NAT_190512_MALIKAFZAL-ARAMZAN-1-(Read-Only)
Malik Afzal Mehdi joined a construction firm in the UAE as a labourer in 2004. Now a foreman, he is the last to leave the site. Image Credit: Ahmed Ramzan/Gulf News

Sharjah: Like thousands of construction workers in the UAE, Malik Afzal Mehdi, a foreman with a Sharjah-based construction firm braves the heat, thirst and hunger, making sure the development work of the country doesn’t stop even while fasting in Ramadan.

The 57-year-old Pakistani expat has been in the construction job since 1980 when he joined the Pakistan Army as a mason. Following his retirement after 18 years of military service he arrived in the UAE in 2004 to join a construction firm as a manual labourer.

So far, he has helped build at least 12 towers in Dubai and Sharjah, but this foreman’s spirit for work doesn’t wane even when he is fasting.

As part of a series that puts outdoor workers in the spotlight, recognising their contributions in keeping the country running, we speak to Mehdi to get an insight about his life and work, particularly during the month of fasting.

I enjoy my job and this has helped me go on for so many years. I don’t get tired easily even while fasting as I am used to doing hard labour from a very early age.

- Malik Afzal Mehdi, Pakistani foreman, 57

“I don’t see work as burden. We all come here to work and earn money for our families back home and we can’t afford to slow down,” said Mehdi, who is a father of five.

In Ramadan, Mehdi and his colleagues begin their day at 3.30am when they eat their Suhour meal and following their Morning prayers at 4.30am, board the bus for the construction site they work at.

“We arrive at the site around 5am and begin our work at 6am. In Ramadan, we work reduced hours so our duty ends at 12 noon, however, as we work on contract basis if the workers finish their given tasks before time they can choose to work overtime and earn more, which most of us do, and as a foreman I supervise all the tasks so I am obviously the last one to leave the site,” added Mehdi.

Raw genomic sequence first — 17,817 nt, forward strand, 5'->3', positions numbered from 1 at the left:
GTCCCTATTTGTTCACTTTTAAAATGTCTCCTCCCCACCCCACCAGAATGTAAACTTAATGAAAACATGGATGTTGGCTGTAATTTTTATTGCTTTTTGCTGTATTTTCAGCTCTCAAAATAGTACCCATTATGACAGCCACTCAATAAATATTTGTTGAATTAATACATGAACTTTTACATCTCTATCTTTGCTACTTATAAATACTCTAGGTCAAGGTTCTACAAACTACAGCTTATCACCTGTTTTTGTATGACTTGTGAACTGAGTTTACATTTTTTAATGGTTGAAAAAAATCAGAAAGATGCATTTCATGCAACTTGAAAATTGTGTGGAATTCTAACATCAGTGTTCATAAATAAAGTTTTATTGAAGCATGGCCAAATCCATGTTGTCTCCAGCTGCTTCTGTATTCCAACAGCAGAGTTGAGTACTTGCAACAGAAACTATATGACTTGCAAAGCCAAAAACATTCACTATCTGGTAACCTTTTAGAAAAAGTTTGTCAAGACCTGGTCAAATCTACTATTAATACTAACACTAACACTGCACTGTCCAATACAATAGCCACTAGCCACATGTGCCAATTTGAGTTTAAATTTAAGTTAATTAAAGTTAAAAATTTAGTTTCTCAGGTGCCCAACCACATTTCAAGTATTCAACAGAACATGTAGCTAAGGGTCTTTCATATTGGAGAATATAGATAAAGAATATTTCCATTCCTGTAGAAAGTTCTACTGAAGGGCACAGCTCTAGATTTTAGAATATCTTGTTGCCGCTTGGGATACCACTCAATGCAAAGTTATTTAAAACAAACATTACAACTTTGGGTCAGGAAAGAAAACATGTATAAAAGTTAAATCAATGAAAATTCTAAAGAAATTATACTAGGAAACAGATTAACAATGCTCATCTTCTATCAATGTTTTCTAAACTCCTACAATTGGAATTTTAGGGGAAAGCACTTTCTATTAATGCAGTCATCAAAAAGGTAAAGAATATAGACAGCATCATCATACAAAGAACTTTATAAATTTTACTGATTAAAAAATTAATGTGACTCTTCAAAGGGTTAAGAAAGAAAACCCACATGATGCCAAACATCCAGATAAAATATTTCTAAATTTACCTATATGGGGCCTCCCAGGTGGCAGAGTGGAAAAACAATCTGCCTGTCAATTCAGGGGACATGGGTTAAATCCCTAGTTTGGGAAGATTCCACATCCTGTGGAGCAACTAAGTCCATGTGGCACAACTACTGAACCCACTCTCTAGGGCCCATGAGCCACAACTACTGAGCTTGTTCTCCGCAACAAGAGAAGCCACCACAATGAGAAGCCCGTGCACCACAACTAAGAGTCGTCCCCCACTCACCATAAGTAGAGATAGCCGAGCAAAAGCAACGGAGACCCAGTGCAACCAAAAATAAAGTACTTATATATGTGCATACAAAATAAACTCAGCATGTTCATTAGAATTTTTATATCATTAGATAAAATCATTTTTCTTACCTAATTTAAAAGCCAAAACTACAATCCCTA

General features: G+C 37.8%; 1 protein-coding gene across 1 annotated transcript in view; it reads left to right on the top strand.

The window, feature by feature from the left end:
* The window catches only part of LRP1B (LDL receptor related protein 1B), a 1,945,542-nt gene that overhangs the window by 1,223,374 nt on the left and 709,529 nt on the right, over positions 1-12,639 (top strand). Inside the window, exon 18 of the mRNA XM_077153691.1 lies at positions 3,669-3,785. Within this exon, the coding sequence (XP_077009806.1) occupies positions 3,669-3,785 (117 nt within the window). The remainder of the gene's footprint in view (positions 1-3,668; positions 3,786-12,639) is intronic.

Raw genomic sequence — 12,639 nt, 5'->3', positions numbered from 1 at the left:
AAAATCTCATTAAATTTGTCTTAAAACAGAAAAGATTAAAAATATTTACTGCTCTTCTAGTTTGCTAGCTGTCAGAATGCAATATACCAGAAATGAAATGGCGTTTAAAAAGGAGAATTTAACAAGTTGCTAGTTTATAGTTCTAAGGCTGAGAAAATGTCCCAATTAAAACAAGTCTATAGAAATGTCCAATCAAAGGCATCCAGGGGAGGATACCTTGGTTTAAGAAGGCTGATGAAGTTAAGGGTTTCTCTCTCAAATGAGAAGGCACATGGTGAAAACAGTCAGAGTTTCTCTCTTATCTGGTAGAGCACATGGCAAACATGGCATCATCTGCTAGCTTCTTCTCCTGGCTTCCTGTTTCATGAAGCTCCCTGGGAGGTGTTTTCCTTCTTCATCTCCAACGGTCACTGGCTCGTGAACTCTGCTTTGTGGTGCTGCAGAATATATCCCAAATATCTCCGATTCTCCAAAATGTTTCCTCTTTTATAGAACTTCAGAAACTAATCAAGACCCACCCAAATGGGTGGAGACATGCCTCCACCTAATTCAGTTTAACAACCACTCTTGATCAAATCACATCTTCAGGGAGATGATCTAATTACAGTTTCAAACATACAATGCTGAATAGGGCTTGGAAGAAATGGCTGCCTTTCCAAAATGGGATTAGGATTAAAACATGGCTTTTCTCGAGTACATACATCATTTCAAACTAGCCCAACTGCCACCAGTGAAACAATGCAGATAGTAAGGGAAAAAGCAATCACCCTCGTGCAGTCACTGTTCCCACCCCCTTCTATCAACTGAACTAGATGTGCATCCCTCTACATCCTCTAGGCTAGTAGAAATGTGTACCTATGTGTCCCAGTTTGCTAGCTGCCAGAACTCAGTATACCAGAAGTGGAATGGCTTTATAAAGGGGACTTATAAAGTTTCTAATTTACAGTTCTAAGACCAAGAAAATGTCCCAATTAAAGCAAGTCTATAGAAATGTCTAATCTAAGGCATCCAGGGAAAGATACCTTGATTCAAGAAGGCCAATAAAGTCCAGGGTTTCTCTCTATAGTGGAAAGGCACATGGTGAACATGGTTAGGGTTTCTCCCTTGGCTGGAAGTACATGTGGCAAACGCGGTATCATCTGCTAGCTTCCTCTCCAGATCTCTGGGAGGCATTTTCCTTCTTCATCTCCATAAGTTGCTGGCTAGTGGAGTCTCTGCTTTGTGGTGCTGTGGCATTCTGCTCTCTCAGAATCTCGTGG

After completing their overtime by 2pm, the workers reach their accommodations by 3pm after which they have the day for themselves to relax, take some rest and prepare for iftar.

“I believe in following a fixed routine even in other months of the year, so every morning I wake up around 4am, a little earlier during Ramadan and go to bed around 9.30pm. In Ramadan we get to have some much needed rest in the afternoon, but in other days it is important for us to go to bed early and get enough sleep to have enough energy to work the whole day,” said Mehdi, whose army training helps him maintain discipline.

Mehdi began his career in the UAE as a manual labourer with a salary of only Dh600, but within a few days he was made in charge of a group of workers and his army experience and efficiency helped him rise quickly to become a foreman. He now earns around Dh3,000 including his overtime wages.

“I like what I do, I enjoy my job and this has helped me go on for so many years. I don’t get tired easily even while fasting as I am used to doing hard labour from a very early age and most of my colleagues are also from similar background. I am not saying it’s not hard but I don’t mind it as long as this helps me feed and educate my children,” said Mehdi, who hails from a village called Dhok Bidder near the city of Jhelum in Pakistan’s Punjab province.